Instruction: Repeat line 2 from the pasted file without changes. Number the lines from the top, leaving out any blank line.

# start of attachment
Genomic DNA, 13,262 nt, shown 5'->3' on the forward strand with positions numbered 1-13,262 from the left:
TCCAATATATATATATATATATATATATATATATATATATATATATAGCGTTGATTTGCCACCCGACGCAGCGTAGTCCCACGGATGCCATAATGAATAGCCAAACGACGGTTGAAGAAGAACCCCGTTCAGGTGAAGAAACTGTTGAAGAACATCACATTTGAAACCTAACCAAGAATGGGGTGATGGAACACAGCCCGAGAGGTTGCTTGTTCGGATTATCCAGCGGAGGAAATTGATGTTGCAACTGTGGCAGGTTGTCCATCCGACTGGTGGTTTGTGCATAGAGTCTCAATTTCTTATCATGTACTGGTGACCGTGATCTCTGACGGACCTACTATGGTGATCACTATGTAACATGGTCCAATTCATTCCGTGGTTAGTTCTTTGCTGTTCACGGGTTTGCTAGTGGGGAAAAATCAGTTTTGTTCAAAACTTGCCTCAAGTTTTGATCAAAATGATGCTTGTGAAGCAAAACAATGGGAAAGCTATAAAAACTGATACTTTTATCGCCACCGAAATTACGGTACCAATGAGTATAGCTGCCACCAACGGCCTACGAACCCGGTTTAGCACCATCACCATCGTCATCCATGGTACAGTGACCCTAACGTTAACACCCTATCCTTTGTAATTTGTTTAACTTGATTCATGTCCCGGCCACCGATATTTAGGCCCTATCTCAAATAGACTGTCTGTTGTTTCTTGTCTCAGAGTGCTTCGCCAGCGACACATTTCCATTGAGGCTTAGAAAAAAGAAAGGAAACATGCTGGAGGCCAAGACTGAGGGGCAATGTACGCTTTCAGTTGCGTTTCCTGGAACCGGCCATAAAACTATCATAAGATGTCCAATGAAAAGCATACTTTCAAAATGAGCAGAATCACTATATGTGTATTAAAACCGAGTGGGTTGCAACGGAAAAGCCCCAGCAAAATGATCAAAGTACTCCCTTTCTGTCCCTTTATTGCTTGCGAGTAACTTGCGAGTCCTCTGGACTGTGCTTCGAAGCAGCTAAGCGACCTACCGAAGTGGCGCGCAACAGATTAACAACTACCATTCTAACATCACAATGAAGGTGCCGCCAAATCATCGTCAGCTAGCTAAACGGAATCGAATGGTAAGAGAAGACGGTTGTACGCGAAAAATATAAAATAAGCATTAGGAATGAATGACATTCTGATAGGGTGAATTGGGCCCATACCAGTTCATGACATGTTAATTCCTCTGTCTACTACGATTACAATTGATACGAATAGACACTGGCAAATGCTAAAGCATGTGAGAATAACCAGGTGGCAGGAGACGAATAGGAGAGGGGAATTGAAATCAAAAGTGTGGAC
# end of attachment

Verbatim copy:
TCCAATATATATATATATATATATATATATATATATATATATATATAGCGTTGATTTGCCACCCGACGCAGCGTAGTCCCACGGATGCCATAATGAATAGCCAAACGACGGTTGAAGAAGAACCCCGTTCAGGTGAAGAAACTGTTGAAGAACATCACATTTGAAACCTAACCAAGAATGGGGTGATGGAACACAGCCCGAGAGGTTGCTTGTTCGGATTATCCAGCGGAGGAAATTGATGTTGCAACTGTGGCAGGTTGTCCATCCGACTGGTGGTTTGTGCATAGAGTCTCAATTTCTTATCATGTACTGGTGACCGTGATCTCTGACGGACCTACTATGGTGATCACTATGTAACATGGTCCAATTCATTCCGTGGTTAGTTCTTTGCTGTTCACGGGTTTGCTAGTGGGGAAAAATCAGTTTTGTTCAAAACTTGCCTCAAGTTTTGATCAAAATGATGCTTGTGAAGCAAAACAATGGGAAAGCTATAAAAACTGATACTTTTATCGCCACCGAAATTACGGTACCAATGAGTATAGCTGCCACCAACGGCCTACGAACCCGGTTTAGCACCATCACCATCGTCATCCATGGTACAGTGACCCTAACGTTAACACCCTATCCTTTGTAATTTGTTTAACTTGATTCATGTCCCGGCCACCGATATTTAGGCCCTATCTCAAATAGACTGTCTGTTGTTTCTTGTCTCAGAGTGCTTCGCCAGCGACACATTTCCATTGAGGCTTAGAAAAAAGAAAGGAAACATGCTGGAGGCCAAGACTGAGGGGCAATGTACGCTTTCAGTTGCGTTTCCTGGAACCGGCCATAAAACTATCATAAGATGTCCAATGAAAAGCATACTTTCAAAATGAGCAGAATCACTATATGTGTATTAAAACCGAGTGGGTTGCAACGGAAAAGCCCCAGCAAAATGATCAAAGTACTCCCTTTCTGTCCCTTTATTGCTTGCGAGTAACTTGCGAGTCCTCTGGACTGTGCTTCGAAGCAGCTAAGCGACCTACCGAAGTGGCGCGCAACAGATTAACAACTACCATTCTAACATCACAATGAAGGTGCCGCCAAATCATCGTCAGCTAGCTAAACGGAATCGAATGGTAAGAGAAGACGGTTGTACGCGAAAAATATAAAATAAGCATTAGGAATGAATGACATTCTGATAGGGTGAATTGGGCCCATACCAGTTCATGACATGTTAATTCCTCTGTCTACTACGATTACAATTGATACGAATAGACACTGGCAAATGCTAAAGCATGTGAGAATAACCAGGTGGCAGGAGACGAATAGGAGAGGGGAATTGAAATCAAAAGTGTGGAC